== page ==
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Review: LG KG920 5 Megapixel Cameraphone Exhaustively Tested


Review by Samuel Chan on Sunday August 20, 2006.

lg kg920 · cell phone reviews · lg news · cell phone news · samuel chan

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There has been a camera phone war going on this summer, with the introduction of the Sony Ericsson K800i, Nokia N73 and N93, and the LG KG920. The list is not going to stop here, though; we are still waiting for devices from Samsung, Benq-Siemens, and ASUS. LG showed off its first 5 megapixel cameraphone, the SV550 (also known as the KV5500 and LP5500) back in May 2005, and since then, its PR mailbox had been flooded with enthusiastic petitions asking for a GSM clone. It has taken the company more than a year of hesitation before introducing the SV550's GSM counterpart, KG920, outside Korea. This delay is mainly due to the shortage of suitable camera modules, especially when domestic demand was so high. Production cost also plays a role, due to both the camera module and the Qualcomm MSM6500 chipset that the phone is based around being so expensive.

After the success of the Chocolate series of handsets, LG hopes to ride on the wave of its suddenly increased brand awareness, and launch the "ultimate" camera phone. Today we will see if the KG920 can live up to the company's expectations.

Since stock is extremely limited in the region right now, please excuse the Cyrillic keypad on our review device. We did manage to confirm that the firmware is Asia Pacific, however.

Physical Aspects

Model Size Weight
LG KG920 108mm x 50mm x 18mm
(4.25" x 1.97" x 0.71")
138g
(4.87oz)
Nokia 3250 103.8mm x 50mm x 19.8mm
(4.09" x 1.97" x 0.78")
115g
(4.06oz)
Nokia N73 110mm x 49mm x 19mm
(4.33" x 1.92" x 0.75")
116g
(4.09oz)
Nokia N93 118mm x 55.5mm x 28.2mm
(4.95" x 1.19" x 1.11")
180g
(6.35oz)
Sharp 903 109mm x 50mm x 29mm
(4.29" x 1.97" x 1.14")
140g
(4.94oz)
Sony Ericsson K800i 105mm x 47mm x 22mm
(4.13" x 1.85" x 0.87")
115g
(4.06oz)

The KG920 is one funny looking device, reminding me of a 1960s impression of a future walkie-talkie. The design is one of a kind, and you either like it or hate it. It is ironic that neither the front nor the back looks too much like a phone. The front looks like a lab machine full of buttons, and the back looks like a digital camera, with a manual lens cover, LED lamp, and Xenon flash. The device is definitely not the smallest around, but at the same time, it might not be as big as you think. In fact, it is just about the same size as the Nokia N73, and as heavy as a Sharp 903. The exact measurements are shown in the table to the right.

The KG920 consists of two parts joined by a rotating hinge. The top part includes the screen on the front and the battery on the back, and the lower part houses the keypad on the front and camera module on the back. As opposed to the rotating Nikon cameras and the Nokia 3250, the lens is directly behind the keypad, instead of on the edge of the device. If you wish to take self-portraits, you can simply rotate the camera around 180 degrees. The screen and the camera will now be on the same face. If you are a keen photographer, the rotating mechanism also allows you to take pictures from a very low angle. I am happy to report that the hinge feels extremely solid, just like the rest of the phone. With the included Xenon flash, the KG920 is also great for party pictures.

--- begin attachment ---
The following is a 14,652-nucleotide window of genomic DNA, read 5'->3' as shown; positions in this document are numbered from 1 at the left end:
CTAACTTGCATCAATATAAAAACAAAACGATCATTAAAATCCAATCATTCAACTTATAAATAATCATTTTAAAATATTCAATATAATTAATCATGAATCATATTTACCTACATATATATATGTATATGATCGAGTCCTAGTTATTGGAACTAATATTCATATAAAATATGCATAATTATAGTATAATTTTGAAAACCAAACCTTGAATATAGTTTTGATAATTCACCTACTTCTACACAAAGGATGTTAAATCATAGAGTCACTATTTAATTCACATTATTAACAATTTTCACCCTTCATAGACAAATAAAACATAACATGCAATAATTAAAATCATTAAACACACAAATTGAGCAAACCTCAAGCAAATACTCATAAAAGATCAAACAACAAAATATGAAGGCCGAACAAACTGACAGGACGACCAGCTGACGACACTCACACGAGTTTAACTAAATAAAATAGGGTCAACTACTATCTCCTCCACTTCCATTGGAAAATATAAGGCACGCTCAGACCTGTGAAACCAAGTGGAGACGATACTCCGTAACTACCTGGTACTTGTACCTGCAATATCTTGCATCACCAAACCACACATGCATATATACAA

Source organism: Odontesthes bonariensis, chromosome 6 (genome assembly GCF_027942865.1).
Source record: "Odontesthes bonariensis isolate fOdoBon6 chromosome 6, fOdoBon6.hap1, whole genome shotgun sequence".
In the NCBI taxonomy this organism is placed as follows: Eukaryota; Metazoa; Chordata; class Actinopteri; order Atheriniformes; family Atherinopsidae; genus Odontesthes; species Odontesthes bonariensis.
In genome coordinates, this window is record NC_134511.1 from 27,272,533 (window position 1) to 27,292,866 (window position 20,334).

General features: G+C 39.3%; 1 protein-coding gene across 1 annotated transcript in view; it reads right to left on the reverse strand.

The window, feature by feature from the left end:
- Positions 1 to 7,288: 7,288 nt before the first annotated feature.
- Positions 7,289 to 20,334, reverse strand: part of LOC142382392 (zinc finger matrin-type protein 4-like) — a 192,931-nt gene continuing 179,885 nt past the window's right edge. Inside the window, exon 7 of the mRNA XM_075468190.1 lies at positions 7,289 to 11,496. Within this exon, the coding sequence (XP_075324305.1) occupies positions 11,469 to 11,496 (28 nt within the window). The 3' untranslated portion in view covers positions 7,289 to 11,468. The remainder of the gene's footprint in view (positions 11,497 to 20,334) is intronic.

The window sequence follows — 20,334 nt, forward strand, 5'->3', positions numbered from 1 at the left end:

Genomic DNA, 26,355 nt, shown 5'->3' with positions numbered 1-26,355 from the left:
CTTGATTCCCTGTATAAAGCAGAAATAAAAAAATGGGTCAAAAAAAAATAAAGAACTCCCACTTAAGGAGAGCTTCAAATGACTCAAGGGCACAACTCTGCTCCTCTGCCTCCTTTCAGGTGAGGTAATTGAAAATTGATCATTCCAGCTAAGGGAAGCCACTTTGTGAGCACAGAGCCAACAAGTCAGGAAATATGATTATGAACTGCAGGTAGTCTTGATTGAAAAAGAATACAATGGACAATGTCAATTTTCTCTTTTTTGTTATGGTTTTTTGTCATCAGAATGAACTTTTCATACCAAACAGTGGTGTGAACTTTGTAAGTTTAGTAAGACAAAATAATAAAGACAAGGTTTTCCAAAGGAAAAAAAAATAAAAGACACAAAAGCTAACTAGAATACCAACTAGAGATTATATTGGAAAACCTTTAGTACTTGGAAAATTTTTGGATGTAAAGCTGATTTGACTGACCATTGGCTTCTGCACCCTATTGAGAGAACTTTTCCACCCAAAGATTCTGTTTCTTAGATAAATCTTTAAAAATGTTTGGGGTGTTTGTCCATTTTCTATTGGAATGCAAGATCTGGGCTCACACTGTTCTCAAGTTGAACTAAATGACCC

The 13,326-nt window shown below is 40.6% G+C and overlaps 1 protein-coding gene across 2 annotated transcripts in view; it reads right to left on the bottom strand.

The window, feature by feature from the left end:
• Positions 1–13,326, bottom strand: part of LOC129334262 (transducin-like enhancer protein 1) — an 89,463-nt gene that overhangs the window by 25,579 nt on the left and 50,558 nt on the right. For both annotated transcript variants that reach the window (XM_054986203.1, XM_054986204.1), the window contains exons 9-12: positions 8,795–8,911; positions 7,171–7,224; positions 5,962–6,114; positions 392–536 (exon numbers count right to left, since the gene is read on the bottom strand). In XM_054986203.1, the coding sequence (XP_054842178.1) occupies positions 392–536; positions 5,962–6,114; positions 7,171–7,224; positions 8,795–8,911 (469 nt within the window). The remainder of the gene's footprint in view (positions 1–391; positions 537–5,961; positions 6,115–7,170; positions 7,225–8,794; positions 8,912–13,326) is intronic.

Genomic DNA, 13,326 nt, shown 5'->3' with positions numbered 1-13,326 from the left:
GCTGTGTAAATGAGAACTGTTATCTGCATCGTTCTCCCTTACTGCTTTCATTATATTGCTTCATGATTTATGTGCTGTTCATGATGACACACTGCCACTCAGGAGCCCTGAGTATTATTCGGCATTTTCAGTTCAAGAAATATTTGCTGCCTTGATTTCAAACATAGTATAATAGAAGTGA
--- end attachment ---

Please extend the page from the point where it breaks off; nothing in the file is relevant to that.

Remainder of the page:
The front of KG920 is a mess of buttons. The three soft keys are placed on top of the numeric keypad, whereas the d-pad and cancel button are to the right, similar to the newer LG U400. Obviously, this arrangement is more favorable to right handed people. Considering the overall size of the phone, the buttons are quite small (number keys are 6mm x 3mm, or 0.24" x 0.12"). Thanks to the strong tactile feedback, the keypad may be acceptable if you have small fingers. The worrying part, however, is the paint on the handset - including both the body and the buttons. The pea-shaped softkeys are quite hard to press, and you might risk scratching off the paint if you use your fingernails. After a week of careful usage, I have managed to scratch the battery cover and the rim around the screen.

The shutter button and volume keys are all kept on one side, leaving the miniSD slot, headset jack and power/data connector on the opposite side. Next to the 2" screen on the front are four more backlit buttons. Depending on what mode the phone is in, these are shortcut keys for the MP3 player, calendar, camera flash, timer settings, or digital zoom. The whole keypad is illuminated orange, and in dark settings, the light is even and more than sufficient.

Apart from the paint issues and the keypad, I am quite happy with the physical aspects of KG920 overall. Yes, it might be as big as a candy bar should ever get, even too big to fit comfortably in a pocket, but I guess the bulk is can be excused for its camera specifications.

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About the author

Samuel Chan
Sam Chan is MobileBurn's roving reporter and reviewer in Hong Kong, where he has access to all sorts of toys the rest of us just can't have.

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